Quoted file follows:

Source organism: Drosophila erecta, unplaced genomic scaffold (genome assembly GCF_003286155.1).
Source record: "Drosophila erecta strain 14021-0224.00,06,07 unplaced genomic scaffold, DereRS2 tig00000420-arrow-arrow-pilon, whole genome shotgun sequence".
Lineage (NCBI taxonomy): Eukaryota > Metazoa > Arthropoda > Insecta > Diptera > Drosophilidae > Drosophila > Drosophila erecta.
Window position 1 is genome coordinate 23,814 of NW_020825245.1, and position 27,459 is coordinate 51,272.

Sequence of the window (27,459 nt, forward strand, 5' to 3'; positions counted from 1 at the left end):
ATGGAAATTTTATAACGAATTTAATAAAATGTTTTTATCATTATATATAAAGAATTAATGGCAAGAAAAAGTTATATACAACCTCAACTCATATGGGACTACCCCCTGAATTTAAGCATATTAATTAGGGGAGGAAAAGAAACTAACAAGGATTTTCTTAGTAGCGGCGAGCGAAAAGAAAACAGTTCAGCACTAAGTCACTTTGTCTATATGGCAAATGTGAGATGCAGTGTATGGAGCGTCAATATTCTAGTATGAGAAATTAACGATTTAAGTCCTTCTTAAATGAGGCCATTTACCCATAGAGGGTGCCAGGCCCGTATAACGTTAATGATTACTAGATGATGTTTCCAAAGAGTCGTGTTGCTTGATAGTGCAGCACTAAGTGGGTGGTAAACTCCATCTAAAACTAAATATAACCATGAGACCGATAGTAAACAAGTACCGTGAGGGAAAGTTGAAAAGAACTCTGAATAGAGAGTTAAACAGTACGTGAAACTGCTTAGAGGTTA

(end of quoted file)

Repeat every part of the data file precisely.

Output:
Source organism: Drosophila erecta, unplaced genomic scaffold (genome assembly GCF_003286155.1).
Source record: "Drosophila erecta strain 14021-0224.00,06,07 unplaced genomic scaffold, DereRS2 tig00000420-arrow-arrow-pilon, whole genome shotgun sequence".
Lineage (NCBI taxonomy): Eukaryota > Metazoa > Arthropoda > Insecta > Diptera > Drosophilidae > Drosophila > Drosophila erecta.
Window position 1 is genome coordinate 23,814 of NW_020825245.1, and position 27,459 is coordinate 51,272.

Sequence of the window (27,459 nt, forward strand, 5' to 3'; positions counted from 1 at the left end):
ATGGAAATTTTATAACGAATTTAATAAAATGTTTTTATCATTATATATAAAGAATTAATGGCAAGAAAAAGTTATATACAACCTCAACTCATATGGGACTACCCCCTGAATTTAAGCATATTAATTAGGGGAGGAAAAGAAACTAACAAGGATTTTCTTAGTAGCGGCGAGCGAAAAGAAAACAGTTCAGCACTAAGTCACTTTGTCTATATGGCAAATGTGAGATGCAGTGTATGGAGCGTCAATATTCTAGTATGAGAAATTAACGATTTAAGTCCTTCTTAAATGAGGCCATTTACCCATAGAGGGTGCCAGGCCCGTATAACGTTAATGATTACTAGATGATGTTTCCAAAGAGTCGTGTTGCTTGATAGTGCAGCACTAAGTGGGTGGTAAACTCCATCTAAAACTAAATATAACCATGAGACCGATAGTAAACAAGTACCGTGAGGGAAAGTTGAAAAGAACTCTGAATAGAGAGTTAAACAGTACGTGAAACTGCTTAGAGGTTA